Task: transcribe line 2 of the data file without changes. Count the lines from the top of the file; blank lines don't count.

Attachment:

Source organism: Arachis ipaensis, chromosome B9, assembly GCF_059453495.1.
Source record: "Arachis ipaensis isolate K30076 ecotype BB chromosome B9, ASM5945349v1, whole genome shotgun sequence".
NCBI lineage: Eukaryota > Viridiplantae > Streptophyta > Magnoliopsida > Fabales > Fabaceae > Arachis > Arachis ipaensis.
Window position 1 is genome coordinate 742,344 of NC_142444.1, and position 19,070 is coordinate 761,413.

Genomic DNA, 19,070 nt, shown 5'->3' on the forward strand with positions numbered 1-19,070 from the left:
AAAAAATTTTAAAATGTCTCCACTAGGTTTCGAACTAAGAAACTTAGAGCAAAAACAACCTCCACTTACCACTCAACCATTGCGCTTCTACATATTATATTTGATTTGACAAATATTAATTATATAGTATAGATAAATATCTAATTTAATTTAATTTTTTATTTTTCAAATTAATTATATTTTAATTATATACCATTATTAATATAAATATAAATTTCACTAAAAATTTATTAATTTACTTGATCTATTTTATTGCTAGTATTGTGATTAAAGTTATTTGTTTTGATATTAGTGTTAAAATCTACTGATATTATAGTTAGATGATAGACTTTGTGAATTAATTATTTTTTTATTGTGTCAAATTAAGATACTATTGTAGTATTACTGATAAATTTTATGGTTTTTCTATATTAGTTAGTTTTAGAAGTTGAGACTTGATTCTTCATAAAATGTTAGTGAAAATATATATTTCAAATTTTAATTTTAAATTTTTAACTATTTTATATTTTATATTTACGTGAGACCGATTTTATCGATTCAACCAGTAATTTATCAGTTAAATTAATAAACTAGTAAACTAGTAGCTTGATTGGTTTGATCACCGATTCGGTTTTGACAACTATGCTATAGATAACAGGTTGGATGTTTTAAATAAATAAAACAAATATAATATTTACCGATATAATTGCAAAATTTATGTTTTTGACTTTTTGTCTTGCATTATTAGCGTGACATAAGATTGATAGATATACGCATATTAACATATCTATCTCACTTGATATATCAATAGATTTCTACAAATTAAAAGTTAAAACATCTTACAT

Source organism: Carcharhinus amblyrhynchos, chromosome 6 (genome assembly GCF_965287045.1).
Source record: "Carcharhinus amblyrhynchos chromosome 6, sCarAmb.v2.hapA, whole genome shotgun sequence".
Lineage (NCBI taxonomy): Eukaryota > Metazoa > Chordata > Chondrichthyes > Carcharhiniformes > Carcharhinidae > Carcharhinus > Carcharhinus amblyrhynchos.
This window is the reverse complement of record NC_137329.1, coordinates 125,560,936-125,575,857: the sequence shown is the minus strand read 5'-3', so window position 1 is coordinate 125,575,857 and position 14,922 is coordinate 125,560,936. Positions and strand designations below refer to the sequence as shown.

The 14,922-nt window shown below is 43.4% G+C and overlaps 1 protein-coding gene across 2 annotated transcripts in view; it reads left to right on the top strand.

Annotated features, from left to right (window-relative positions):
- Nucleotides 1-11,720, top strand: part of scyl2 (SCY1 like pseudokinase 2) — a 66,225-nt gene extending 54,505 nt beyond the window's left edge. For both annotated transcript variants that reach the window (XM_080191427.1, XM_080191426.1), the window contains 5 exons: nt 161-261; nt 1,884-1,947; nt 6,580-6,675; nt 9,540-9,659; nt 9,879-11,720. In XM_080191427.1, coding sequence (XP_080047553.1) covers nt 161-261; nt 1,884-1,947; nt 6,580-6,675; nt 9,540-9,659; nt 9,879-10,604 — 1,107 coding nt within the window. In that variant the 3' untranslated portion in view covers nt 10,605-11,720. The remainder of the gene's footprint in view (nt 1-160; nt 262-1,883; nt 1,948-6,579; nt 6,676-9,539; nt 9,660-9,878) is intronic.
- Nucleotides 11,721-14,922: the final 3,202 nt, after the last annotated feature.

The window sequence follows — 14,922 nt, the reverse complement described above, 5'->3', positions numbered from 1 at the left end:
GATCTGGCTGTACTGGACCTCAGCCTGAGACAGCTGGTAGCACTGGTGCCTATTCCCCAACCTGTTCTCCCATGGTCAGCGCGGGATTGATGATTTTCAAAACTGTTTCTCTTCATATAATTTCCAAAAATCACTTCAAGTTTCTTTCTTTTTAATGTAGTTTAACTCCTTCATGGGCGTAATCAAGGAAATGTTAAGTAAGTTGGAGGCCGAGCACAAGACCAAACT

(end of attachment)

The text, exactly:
Source record: "Arachis ipaensis isolate K30076 ecotype BB chromosome B9, ASM5945349v1, whole genome shotgun sequence".